Schumer urges Fed to accelerate credit card reforms under legislative threat

Congressional Democrats said Wednesday they would force the Federal Reserve to speed up restrictions on the credit card industry if the central bank does not act faster.

Sen. Charles SchumerCharles (Chuck) Ellis SchumerDemocrats will need to explain if they shut government down over illegal immigration White House: Trump remarks didn't derail shutdown talks Schumer defends Durbin after GOP senator questions account of Trump meeting MORE (D-N.Y.) said Democrats would pass legislation requiring the Federal Reserve to accelerate new restrictions on the industry that were part of a bill President Barack ObamaBarack Hussein ObamaMcCarthy: ‘No deadline on DACA’ Democrats will need to explain if they shut government down over illegal immigration Trump’s first year in office was the year of the woman MORE signed into law in the spring. The House Financial Services Committee is scheduled to mark up legislation on Thursday that would push those dates forward to Dec. 1.

House and Senate Democrats have been taking an increasingly tough position on the financial services industry, and particularly on credit card companies and the banks that issue them. Federal Reserve Chairman Ben Bernanke said in a letter that speeding up the date could "benefit consumers," but could also "lead to unintended consequences."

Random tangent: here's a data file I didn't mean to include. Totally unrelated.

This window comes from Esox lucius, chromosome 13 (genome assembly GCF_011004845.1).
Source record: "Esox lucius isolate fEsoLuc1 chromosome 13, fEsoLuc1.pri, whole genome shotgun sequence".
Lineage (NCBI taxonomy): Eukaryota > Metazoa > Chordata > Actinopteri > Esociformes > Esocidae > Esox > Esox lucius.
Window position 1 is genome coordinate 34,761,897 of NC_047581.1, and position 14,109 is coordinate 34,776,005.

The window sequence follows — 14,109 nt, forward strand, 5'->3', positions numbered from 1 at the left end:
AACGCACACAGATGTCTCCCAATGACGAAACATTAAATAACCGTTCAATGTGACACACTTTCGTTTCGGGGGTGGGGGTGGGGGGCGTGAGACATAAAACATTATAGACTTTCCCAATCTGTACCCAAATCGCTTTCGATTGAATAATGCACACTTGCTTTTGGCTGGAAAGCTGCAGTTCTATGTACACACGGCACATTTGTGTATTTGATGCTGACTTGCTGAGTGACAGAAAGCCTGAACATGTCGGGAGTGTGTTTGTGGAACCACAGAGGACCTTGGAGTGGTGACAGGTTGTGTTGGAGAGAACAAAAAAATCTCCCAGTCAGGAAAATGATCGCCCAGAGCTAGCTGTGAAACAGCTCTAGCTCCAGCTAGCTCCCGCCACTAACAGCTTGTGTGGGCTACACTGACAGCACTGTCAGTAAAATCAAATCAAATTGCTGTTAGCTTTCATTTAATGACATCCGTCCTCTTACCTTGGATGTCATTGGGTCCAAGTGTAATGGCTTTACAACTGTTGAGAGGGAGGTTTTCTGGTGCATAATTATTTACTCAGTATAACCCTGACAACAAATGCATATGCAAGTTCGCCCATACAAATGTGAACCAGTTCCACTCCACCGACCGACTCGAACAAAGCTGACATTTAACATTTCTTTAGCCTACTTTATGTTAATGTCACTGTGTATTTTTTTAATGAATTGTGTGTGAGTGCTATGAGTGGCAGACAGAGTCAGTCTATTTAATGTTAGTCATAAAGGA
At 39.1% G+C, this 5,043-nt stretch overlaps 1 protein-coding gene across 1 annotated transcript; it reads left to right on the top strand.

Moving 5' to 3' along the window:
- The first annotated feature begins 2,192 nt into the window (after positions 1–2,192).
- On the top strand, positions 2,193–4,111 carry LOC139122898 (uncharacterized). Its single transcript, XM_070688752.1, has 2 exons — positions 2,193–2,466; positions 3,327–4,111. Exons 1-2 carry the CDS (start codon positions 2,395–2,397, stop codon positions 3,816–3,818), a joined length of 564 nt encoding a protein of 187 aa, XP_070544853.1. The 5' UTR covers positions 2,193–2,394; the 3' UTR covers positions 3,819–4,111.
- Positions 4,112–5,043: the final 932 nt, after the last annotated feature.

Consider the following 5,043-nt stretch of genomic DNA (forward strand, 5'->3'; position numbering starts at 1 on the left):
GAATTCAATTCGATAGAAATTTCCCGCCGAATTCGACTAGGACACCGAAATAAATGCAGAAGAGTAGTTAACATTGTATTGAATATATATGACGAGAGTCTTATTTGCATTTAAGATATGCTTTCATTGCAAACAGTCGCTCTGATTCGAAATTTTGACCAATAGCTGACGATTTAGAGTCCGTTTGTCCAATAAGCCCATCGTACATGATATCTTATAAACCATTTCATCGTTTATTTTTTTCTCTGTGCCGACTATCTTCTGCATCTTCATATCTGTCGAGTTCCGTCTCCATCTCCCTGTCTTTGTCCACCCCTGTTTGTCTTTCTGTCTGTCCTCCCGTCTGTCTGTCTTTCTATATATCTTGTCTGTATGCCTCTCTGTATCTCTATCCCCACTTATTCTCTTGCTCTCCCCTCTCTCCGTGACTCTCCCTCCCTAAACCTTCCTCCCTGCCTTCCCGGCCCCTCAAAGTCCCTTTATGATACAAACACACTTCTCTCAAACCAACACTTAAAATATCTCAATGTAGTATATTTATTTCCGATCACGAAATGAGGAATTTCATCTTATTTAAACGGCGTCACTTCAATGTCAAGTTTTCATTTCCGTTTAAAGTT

"If Chairman Bernanke will not act to speed up the effective date of these credit card reforms, we should quickly pass legislation in both the House and Senate to do so," Schumer said.

Obama signed a bill into law this spring aimed at curbing abusive practices in the credit card industry. The law is scheduled to take effect in three stages, with some of the more important changes slated to occur in February and April.

Democratic senators have also taken a hard line against financial companies for charging overdraft fees, a major source of profit for financial firms this year.

Democratic Sens. Chris Dodd (Conn.), Schumer, Jack ReedJohn (Jack) Raymond ReedLawmakers, political figures share their New Year's resolutions for 2018 Congress must provide flexible funding for owners of repeatedly flooded properties Senate panel moves forward with bill to roll back Dodd-Frank MORE (R.I.), Sherrod BrownSherrod Campbell BrownSenate campaign fundraising reports roll in Commerce sends Trump long-awaited steel report GOP Rep. Jim Renacci announces Ohio Senate bid MORE (Ohio) and Jeff MerkleyJeffrey (Jeff) Alan MerkleyEarly tax bill reality very different than Democratic rhetoric Senate GOP seeks to change rules for Trump picks Dem senators tear into Trump: Tax bill 'a very big Christmas gift from Trump to himself' MORE (Oregon) sponsored legislation aimed at curbing the fees.

"Banks should not be trying to bolster their profits at the expense of their customers,” Dodd said. “This legislation gives Americans control over their bank accounts — giving them the chance to choose whether they want overdraft protection, establishing strict limits on these fees, and shining more light on these practices.”